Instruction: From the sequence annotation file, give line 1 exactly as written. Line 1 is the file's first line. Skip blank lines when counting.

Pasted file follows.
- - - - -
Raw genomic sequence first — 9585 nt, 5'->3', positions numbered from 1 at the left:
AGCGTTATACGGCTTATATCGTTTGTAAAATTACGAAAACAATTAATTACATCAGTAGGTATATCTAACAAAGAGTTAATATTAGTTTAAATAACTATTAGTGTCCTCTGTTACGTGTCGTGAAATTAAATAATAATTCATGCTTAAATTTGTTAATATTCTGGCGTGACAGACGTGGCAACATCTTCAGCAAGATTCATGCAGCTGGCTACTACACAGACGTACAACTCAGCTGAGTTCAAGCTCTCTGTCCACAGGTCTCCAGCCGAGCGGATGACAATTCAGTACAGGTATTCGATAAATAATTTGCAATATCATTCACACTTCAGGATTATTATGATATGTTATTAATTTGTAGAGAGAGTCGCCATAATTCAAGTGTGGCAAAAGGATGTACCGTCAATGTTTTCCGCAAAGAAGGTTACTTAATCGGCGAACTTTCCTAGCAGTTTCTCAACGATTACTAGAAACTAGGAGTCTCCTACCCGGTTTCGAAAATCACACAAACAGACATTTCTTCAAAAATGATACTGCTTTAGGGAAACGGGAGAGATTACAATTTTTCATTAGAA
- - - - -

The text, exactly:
Raw genomic sequence first — 9585 nt, 5'->3', positions numbered from 1 at the left: